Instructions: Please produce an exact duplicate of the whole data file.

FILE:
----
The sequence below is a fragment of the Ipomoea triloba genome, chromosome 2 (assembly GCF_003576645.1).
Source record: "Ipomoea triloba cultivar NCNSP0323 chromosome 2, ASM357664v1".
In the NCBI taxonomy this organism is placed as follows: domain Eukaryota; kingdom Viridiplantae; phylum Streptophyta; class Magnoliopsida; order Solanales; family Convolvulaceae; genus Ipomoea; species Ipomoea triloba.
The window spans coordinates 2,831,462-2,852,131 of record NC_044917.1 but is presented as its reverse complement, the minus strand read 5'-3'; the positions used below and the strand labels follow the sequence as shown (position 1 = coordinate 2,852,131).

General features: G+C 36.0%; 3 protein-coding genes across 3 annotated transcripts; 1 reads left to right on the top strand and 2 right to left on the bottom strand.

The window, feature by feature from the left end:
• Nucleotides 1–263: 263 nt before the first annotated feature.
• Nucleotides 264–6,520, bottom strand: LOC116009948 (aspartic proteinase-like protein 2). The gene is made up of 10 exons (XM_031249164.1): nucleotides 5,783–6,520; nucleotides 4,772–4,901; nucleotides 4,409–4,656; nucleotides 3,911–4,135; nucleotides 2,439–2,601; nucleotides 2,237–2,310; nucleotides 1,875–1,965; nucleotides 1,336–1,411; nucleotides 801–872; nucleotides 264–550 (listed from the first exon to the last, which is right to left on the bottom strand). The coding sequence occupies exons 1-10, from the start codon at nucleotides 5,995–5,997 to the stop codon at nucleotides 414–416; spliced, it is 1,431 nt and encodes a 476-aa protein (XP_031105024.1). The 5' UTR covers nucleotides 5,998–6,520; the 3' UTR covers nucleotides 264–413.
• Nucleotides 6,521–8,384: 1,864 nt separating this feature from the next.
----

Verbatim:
The sequence below is a fragment of the Ipomoea triloba genome, chromosome 2 (assembly GCF_003576645.1).
Source record: "Ipomoea triloba cultivar NCNSP0323 chromosome 2, ASM357664v1".
In the NCBI taxonomy this organism is placed as follows: domain Eukaryota; kingdom Viridiplantae; phylum Streptophyta; class Magnoliopsida; order Solanales; family Convolvulaceae; genus Ipomoea; species Ipomoea triloba.
The window spans coordinates 2,831,462-2,852,131 of record NC_044917.1 but is presented as its reverse complement, the minus strand read 5'-3'; the positions used below and the strand labels follow the sequence as shown (position 1 = coordinate 2,852,131).

General features: G+C 36.0%; 3 protein-coding genes across 3 annotated transcripts; 1 reads left to right on the top strand and 2 right to left on the bottom strand.

The window, feature by feature from the left end:
• Nucleotides 1–263: 263 nt before the first annotated feature.
• Nucleotides 264–6,520, bottom strand: LOC116009948 (aspartic proteinase-like protein 2). The gene is made up of 10 exons (XM_031249164.1): nucleotides 5,783–6,520; nucleotides 4,772–4,901; nucleotides 4,409–4,656; nucleotides 3,911–4,135; nucleotides 2,439–2,601; nucleotides 2,237–2,310; nucleotides 1,875–1,965; nucleotides 1,336–1,411; nucleotides 801–872; nucleotides 264–550 (listed from the first exon to the last, which is right to left on the bottom strand). The coding sequence occupies exons 1-10, from the start codon at nucleotides 5,995–5,997 to the stop codon at nucleotides 414–416; spliced, it is 1,431 nt and encodes a 476-aa protein (XP_031105024.1). The 5' UTR covers nucleotides 5,998–6,520; the 3' UTR covers nucleotides 264–413.
• Nucleotides 6,521–8,384: 1,864 nt separating this feature from the next.